February 03, 2012

Poker Player's Cheatsheet for Surviving the Super Bowl

”Cards are war, in disguise of a sport."

~Charles Lamb, "Essays of Elia" (1832)

Vinny Gambini:  You stick out like a sore thumb around here.
Mona Lisa Vito:  Me? What about you?
Vinny Gambini:   I fit in better than you. At least I'm wearing cowboy boots.
Mona Lisa Vito:   Oh yeah, you blend.

~My Cousin Vinny (1992)

Saturday night, I played a four hour session at the Meadows ATM. I managed a tidy profit playing ABC poker. I picked off a couple of bluffs from the table maniac, and had big pocket pairs hold up against overplayed top pair hands. It was nice to knock some rust off my game, and it was reassuring that my reads are still pretty solid. Not a bad prep session for the rapidly approaching IMOP festivities.

Although there wasn't any poker-related hilarity, there was a ton of sports talk. Topics ranged from the Super Bowl to college basketball to golf (Tiger Woods and the Abu Dhabi tourney) to tennis (the Australian Open). Although there was a little shop talk thrown in (there was another lawyer and an insurance guy in the game), most of the chit chat revolved around sports, which reminded me of a couple of Tweets from two of my poker friends a month or so ago. Chris (a/k/a @MrsLedr) Tweeted:
"The biggest downside of being a female poker player? The nonstop sports talk. #notinterested"
Poker Grump replied:
"You don't have to be female for that to be a problem. Also: TVs with nothing but sports. A news feed with closed captions, please."
I'm certainly sympathetic to poker players being held captive to conversations that bore them. Poker players who aren't interested in sports are probably in much the same position as I find myself when I hang out with the sig other and his gal pals, and they discuss the latest twists in MTV's Teen Mom or Bravo's Real Housewives of Atlanta (or Orange County, or Jakarta, whatever)—boredom and annoyance—with the added regret that ritual suicide is generally -EV in most target rich poker games.

For better or worse, however, sports are currently the lingua franca of the live poker world. Most of my college poker buddies were also the guys with whom I played intramurals, fantasy football, and sports pools, and I suspect many poker players have a similar sports-rich background. In many casinos, poker rooms are located near if not immediately adjacent to sports books, hardly surprising given the known sports betting leak of many poker players, including a number of the big name live game players like Phil Ivey and Doyle Brunson. In the online poker world, sports chatter is (or was) easier to ignore, part of the friendlier environment for women poker players or even many of the male young guns who seem closer to Big Bang Theory nerds than Varsity Blues jocks. Still, if poker players plan to spend any time in a live poker game setting, they better brush up on current sports news if they intend to maximize their profits at the poker tables.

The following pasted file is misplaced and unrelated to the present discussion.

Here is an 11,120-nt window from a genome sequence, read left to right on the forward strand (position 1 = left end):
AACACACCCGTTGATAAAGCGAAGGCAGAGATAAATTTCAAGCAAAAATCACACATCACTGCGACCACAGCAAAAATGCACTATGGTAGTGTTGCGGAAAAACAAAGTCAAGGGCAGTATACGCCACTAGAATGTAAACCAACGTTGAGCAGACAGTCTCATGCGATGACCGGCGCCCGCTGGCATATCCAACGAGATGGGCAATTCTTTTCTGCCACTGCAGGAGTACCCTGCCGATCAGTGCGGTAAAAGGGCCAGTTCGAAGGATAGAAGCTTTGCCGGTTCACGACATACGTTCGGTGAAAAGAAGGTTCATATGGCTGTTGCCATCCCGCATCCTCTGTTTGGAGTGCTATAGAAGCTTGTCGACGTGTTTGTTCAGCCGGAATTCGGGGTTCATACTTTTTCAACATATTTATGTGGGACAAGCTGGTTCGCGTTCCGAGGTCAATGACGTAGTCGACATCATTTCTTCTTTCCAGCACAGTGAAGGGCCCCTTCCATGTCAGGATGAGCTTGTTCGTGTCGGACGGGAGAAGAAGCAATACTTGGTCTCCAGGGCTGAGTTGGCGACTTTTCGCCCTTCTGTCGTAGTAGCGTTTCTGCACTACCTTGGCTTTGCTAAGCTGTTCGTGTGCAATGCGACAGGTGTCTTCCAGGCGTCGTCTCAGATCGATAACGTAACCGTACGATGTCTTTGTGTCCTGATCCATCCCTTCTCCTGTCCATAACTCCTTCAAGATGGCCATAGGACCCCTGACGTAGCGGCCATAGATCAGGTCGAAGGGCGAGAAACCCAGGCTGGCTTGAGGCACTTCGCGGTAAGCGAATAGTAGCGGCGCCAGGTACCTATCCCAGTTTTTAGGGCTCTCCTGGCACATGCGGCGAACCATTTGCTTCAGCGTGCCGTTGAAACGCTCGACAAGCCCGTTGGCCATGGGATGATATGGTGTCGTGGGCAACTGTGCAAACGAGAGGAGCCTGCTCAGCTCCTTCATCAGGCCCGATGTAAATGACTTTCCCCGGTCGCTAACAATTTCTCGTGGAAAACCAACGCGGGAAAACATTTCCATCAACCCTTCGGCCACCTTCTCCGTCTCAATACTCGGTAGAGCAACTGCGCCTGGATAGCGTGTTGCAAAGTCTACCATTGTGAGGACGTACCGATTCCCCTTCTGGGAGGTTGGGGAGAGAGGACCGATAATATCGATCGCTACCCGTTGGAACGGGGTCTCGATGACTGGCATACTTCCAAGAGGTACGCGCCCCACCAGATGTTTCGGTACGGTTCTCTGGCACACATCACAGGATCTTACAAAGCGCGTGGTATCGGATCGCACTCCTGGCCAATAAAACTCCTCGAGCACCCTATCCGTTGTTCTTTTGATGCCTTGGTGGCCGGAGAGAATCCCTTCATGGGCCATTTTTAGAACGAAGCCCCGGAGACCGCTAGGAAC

The sig other and I watch Big Brother every summer. The game involves physical and mental competitions, along with scheming and backstabbing as players form and dissolve alliances. But the players also take into account "social game"—the friendships players build with other players, even those in opposing alliances, in order to build in social safety nets to stave off elimination in tight votes and to assist their advancement in the game as new alliances coalesce. It's possible to win Big Brother without regard to social game, but generally speaking, better social game players have more success than those players viewed as outsiders because they are odd, aloof, aggressive, or even hostile.

Turning back to poker, knowledge of sports isn't necessary to play poker well and profitably. But live poker rewards social factors to a greater degree than the more mathematical online game. At low stakes games, at least, players are in the game in large part for the entertainment factor; they want to recreate the backslapping, bullshitting bonhomie of their home game. Players who talk the talk—those who trade some barbs, make some jokes, and chatter about sports—are part of the gang. Players who are notably quiet, aloof, or too serious about the game are outsiders, viewed with suspicion. I find that when I'm playing my good ol' boy role, I benefit from players letting down their guard, playing too loosely, giving off too many tells, and taking it easy on me when they have me beat. Conversely, I observe many players who are not sociable at the table attracting unwanted attention and aggression, to the detriment of their games.

Because being able to talk sports is a valuable skill for live poker players, here are a few talking points for sports-averse poker players to keep in mind when playing poker this week, if they want to blend:

The Super Bowl "Rematch":  Four years ago, the Giants met the Patriots in Super Bowl XLII. The Patriots were 18-0 and heavily favored to win their fourth franchise Super Bowl, while also looking to become only the second NFL team to go undefeated for a full season, and the first to go 19-0 (the '72 Dolphins went 17-0 before the NFL expanded in teams, regular season games, and playoff games). The Giants pulled off the stunning upset with a late game rally featuring perhaps the most amazing play in Super Bowl history—a scrambling escape by Giants' quarterback Eli Manning, who connected with David Tyree for a jaw-dropping against-the-helmet catch to keep their winning drive alive (better known as simply "The Helmet Catch" or "Catch-42"):

If you want to needle a Patriots fan, simply mention "The Helmet Catch" and go on and on about how amazing and historic it was, throwing in what a shame it was for the Patriots to blow their chance at being the greatest team in NFL history. If you want to blend in with Patriots fans, simply grouse a bit about how Eli Manning should've have been ruled down because he was "in the grasp" of the defenders.